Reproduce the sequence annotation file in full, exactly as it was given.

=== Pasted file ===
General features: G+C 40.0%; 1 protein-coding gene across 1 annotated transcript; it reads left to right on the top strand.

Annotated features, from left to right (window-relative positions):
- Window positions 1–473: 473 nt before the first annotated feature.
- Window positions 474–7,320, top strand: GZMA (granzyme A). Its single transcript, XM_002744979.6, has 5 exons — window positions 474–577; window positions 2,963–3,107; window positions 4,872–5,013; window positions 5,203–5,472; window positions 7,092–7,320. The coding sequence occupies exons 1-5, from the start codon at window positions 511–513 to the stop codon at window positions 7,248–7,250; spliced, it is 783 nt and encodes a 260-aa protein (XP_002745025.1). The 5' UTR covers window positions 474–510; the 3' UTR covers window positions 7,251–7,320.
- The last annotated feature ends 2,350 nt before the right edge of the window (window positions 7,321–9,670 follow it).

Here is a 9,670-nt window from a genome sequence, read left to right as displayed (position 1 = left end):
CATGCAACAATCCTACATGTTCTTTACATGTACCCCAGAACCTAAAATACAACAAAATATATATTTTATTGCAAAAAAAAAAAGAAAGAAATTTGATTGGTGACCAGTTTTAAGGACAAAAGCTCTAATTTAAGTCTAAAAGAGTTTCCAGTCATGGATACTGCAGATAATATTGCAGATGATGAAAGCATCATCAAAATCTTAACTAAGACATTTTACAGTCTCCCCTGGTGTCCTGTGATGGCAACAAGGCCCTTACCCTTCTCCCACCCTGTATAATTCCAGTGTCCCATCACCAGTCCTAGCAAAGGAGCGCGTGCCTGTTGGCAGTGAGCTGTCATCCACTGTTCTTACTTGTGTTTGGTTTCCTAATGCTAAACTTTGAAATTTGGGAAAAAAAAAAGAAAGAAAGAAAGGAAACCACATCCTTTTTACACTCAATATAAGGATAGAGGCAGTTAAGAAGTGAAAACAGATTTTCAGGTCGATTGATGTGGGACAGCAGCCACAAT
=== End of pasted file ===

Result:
General features: G+C 40.0%; 1 protein-coding gene across 1 annotated transcript; it reads left to right on the top strand.

Annotated features, from left to right (window-relative positions):
- Window positions 1–473: 473 nt before the first annotated feature.
- Window positions 474–7,320, top strand: GZMA (granzyme A). Its single transcript, XM_002744979.6, has 5 exons — window positions 474–577; window positions 2,963–3,107; window positions 4,872–5,013; window positions 5,203–5,472; window positions 7,092–7,320. The coding sequence occupies exons 1-5, from the start codon at window positions 511–513 to the stop codon at window positions 7,248–7,250; spliced, it is 783 nt and encodes a 260-aa protein (XP_002745025.1). The 5' UTR covers window positions 474–510; the 3' UTR covers window positions 7,251–7,320.
- The last annotated feature ends 2,350 nt before the right edge of the window (window positions 7,321–9,670 follow it).

Here is a 9,670-nt window from a genome sequence, read left to right as displayed (position 1 = left end):
CATGCAACAATCCTACATGTTCTTTACATGTACCCCAGAACCTAAAATACAACAAAATATATATTTTATTGCAAAAAAAAAAAGAAAGAAATTTGATTGGTGACCAGTTTTAAGGACAAAAGCTCTAATTTAAGTCTAAAAGAGTTTCCAGTCATGGATACTGCAGATAATATTGCAGATGATGAAAGCATCATCAAAATCTTAACTAAGACATTTTACAGTCTCCCCTGGTGTCCTGTGATGGCAACAAGGCCCTTACCCTTCTCCCACCCTGTATAATTCCAGTGTCCCATCACCAGTCCTAGCAAAGGAGCGCGTGCCTGTTGGCAGTGAGCTGTCATCCACTGTTCTTACTTGTGTTTGGTTTCCTAATGCTAAACTTTGAAATTTGGGAAAAAAAAAAGAAAGAAAGAAAGGAAACCACATCCTTTTTACACTCAATATAAGGATAGAGGCAGTTAAGAAGTGAAAACAGATTTTCAGGTCGATTGATGTGGGACAGCAGCCACAAT